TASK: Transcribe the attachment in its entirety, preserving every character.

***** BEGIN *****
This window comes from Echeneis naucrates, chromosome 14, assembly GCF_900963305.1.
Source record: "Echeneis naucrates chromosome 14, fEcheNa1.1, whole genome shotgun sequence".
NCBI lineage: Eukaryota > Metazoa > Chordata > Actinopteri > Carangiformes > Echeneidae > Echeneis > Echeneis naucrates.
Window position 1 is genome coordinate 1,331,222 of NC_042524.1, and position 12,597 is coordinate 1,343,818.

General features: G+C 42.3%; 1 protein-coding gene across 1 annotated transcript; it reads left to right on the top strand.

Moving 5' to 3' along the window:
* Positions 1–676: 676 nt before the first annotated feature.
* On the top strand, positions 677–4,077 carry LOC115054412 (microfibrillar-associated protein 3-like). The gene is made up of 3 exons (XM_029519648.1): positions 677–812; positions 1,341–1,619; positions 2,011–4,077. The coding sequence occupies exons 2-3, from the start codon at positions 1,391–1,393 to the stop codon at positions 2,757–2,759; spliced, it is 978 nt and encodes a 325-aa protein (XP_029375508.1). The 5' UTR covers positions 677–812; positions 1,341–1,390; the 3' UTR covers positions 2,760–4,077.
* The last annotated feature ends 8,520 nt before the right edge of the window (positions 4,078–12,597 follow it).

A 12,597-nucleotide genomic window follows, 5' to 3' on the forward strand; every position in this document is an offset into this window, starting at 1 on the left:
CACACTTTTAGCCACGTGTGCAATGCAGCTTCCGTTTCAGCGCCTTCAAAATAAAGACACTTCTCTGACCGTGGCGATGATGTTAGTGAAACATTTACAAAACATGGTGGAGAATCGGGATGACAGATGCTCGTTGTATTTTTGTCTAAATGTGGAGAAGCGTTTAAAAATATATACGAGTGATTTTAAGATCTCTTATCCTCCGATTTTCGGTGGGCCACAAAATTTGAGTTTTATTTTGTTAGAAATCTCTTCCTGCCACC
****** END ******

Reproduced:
This window comes from Echeneis naucrates, chromosome 14, assembly GCF_900963305.1.
Source record: "Echeneis naucrates chromosome 14, fEcheNa1.1, whole genome shotgun sequence".
NCBI lineage: Eukaryota > Metazoa > Chordata > Actinopteri > Carangiformes > Echeneidae > Echeneis > Echeneis naucrates.
Window position 1 is genome coordinate 1,331,222 of NC_042524.1, and position 12,597 is coordinate 1,343,818.

General features: G+C 42.3%; 1 protein-coding gene across 1 annotated transcript; it reads left to right on the top strand.

Moving 5' to 3' along the window:
* Positions 1–676: 676 nt before the first annotated feature.
* On the top strand, positions 677–4,077 carry LOC115054412 (microfibrillar-associated protein 3-like). The gene is made up of 3 exons (XM_029519648.1): positions 677–812; positions 1,341–1,619; positions 2,011–4,077. The coding sequence occupies exons 2-3, from the start codon at positions 1,391–1,393 to the stop codon at positions 2,757–2,759; spliced, it is 978 nt and encodes a 325-aa protein (XP_029375508.1). The 5' UTR covers positions 677–812; positions 1,341–1,390; the 3' UTR covers positions 2,760–4,077.
* The last annotated feature ends 8,520 nt before the right edge of the window (positions 4,078–12,597 follow it).

A 12,597-nucleotide genomic window follows, 5' to 3' on the forward strand; every position in this document is an offset into this window, starting at 1 on the left:
CACACTTTTAGCCACGTGTGCAATGCAGCTTCCGTTTCAGCGCCTTCAAAATAAAGACACTTCTCTGACCGTGGCGATGATGTTAGTGAAACATTTACAAAACATGGTGGAGAATCGGGATGACAGATGCTCGTTGTATTTTTGTCTAAATGTGGAGAAGCGTTTAAAAATATATACGAGTGATTTTAAGATCTCTTATCCTCCGATTTTCGGTGGGCCACAAAATTTGAGTTTTATTTTGTTAGAAATCTCTTCCTGCCACC